In an unusual move, three top officials with the U.S. Federal Trade Commission on Thursday voiced their opposition to laws that ban automakers such as Tesla Motors Inc from selling their cars directly to consumers.
Laws that ban auto manufacturers from also running dealerships are "bad policy" and outdated, the FTC officials said in a blog post. Such laws are currently in place in Arizona, Maryland, New Jersey, Texas and Virginia.
The authors were Andrew Gavil, director of the FTC's Office of Policy Planning; Deborah Feinstein, director of the Bureau of Competition; and Martin Gaynor, director of the Bureau of Economics.
The views are their own and not those of the commission, the three said in the posting, a rare occasion in which FTC officials weighed in directly on an ongoing dispute. It is not clear if the FTC is considering other action on the auto sales issue, but the agency's opinions on laws often hold some weight.
None of the authors of the blog post owns a Tesla, a commission official said.
Dealers argue that their business model is good for consumers because dealers compete on price and offer long-term service. They see direct sales of any sort as an existential threat.
The clash pits South African-born Elon Musk, the billionaire CEO of Tesla, which makes electric cars, against these 17,000 car dealerships, often family-owned, across the United States.
The FTC officials pointed out that the Internet has changed how people shop for everything from toothpaste to a taxi ride. They urged lawmakers to be skeptical of auto dealers' arguments that they need protection.
"Change can sometimes be difficult for established competitors that are used to operating in a particular way, but consumers can benefit from change that also challenges longstanding competitors," the FTC officials wrote.
A dealers' group took issue with the blog post, saying "fierce competition between local dealers in a given market drives down prices both in and across brands."
"If a factory owned all of its stores it could set prices and buyers would lose virtually all bargaining power," said Jonathan Collegio, a spokesman for the National Automobile Dealers Association.
Tesla said it was pleased with the blog posting.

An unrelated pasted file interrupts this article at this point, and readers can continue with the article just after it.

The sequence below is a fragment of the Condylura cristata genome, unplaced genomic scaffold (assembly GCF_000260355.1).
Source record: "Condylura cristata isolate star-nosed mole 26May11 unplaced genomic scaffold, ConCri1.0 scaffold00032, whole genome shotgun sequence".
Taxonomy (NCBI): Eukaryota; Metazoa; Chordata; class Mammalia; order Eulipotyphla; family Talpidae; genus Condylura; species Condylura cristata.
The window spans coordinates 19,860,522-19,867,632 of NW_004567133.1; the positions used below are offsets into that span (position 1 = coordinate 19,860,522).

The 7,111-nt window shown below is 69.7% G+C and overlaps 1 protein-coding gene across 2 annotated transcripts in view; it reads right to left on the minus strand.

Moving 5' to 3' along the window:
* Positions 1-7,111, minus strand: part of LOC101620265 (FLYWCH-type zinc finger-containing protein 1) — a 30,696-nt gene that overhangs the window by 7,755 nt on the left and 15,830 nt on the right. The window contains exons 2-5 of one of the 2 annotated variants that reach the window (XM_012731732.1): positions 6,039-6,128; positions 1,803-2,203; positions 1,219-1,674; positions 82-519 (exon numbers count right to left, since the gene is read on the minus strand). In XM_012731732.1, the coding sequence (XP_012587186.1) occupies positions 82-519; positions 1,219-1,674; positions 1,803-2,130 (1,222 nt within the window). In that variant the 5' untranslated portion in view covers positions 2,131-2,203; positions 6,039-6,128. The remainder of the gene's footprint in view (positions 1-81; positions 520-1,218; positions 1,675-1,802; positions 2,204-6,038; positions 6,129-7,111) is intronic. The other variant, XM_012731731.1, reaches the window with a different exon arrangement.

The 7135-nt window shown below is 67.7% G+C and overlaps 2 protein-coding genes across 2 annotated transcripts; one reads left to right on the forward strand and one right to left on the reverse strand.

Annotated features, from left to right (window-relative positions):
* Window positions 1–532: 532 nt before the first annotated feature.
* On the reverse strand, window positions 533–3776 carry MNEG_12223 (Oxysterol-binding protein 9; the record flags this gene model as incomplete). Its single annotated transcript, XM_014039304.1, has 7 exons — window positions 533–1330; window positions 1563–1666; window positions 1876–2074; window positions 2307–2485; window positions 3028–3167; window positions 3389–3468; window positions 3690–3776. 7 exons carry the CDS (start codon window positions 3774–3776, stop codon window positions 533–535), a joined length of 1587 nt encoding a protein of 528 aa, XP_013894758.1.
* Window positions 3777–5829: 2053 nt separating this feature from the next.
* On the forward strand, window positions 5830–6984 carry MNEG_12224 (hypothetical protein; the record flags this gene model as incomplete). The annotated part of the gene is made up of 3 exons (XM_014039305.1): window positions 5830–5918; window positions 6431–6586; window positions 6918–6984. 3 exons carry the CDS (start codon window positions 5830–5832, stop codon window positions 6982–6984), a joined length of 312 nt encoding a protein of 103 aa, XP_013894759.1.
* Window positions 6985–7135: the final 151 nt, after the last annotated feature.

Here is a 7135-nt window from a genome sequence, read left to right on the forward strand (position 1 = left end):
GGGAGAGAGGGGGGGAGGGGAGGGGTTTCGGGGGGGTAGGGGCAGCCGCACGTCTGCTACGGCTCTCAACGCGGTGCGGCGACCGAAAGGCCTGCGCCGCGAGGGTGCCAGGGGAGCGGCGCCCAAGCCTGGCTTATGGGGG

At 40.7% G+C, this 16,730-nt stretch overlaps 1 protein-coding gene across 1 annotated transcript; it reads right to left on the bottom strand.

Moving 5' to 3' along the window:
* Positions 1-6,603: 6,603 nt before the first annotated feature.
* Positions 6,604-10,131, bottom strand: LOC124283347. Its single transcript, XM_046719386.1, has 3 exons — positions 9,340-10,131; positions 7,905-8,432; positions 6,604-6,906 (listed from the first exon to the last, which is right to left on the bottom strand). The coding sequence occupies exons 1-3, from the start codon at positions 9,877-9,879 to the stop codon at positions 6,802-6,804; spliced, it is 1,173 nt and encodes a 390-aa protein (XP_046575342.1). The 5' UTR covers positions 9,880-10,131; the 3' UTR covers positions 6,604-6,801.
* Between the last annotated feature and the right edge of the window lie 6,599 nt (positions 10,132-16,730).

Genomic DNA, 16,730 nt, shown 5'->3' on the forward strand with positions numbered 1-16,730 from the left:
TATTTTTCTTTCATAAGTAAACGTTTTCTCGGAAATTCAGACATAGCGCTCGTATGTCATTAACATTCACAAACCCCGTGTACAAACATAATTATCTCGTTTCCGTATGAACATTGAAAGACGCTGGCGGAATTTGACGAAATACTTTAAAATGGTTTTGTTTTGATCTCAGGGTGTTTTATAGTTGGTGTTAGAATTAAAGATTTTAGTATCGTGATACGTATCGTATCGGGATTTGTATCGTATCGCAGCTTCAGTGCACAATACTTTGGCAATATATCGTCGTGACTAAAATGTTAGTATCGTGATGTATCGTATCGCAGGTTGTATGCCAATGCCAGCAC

"We agree wholeheartedly with the FTC's conclusion that restricting Tesla's direct sales model is 'bad policy'," said spokesman Alexis Georgeson in an email.
AN OUTDATED TRADITION?
The franchise system was set up in the first half of the 20th century by automakers who did not want the expense of building up their own sales force. The FTC officials said that regulations were created to protect dealers from abusive practices by automakers.
"In this case and others, many state and local regulators have eliminated the direct purchasing option for consumers, by taking steps to protect existing middlemen from new competition. We believe this is bad policy," Gavil, Feinstein and Gaynor wrote in their blog post.
"Regulators should differentiate between regulations that truly protect consumers and those that protect the regulated," they wrote.
The conflict between Tesla and dealers came to a head last year after Tesla introduced its Model S, a $60,000-plus sedan that aimed for a wider audience than the two-seat, $101,000 Roadster sports car it introduced in 2009.
Despite the bans, Tesla has found a way to convince customers to look at its cars. In states where sales are prohibited, Tesla employees show cars in "galleries" and tell customers to complete the sale over the phone or online.
Tesla, which was founded in 2003, had total sales in 2013 of about 22,500 cars.
Musk has said he is not interested in overturning the existing franchise system, but he doesn't want to participate.
Tesla closed little changed on Thursday at $207.86 per share.
(Reporting by Diane Bartz, editing by Ros Krasny, Doina Chiacu and Andrew Hay)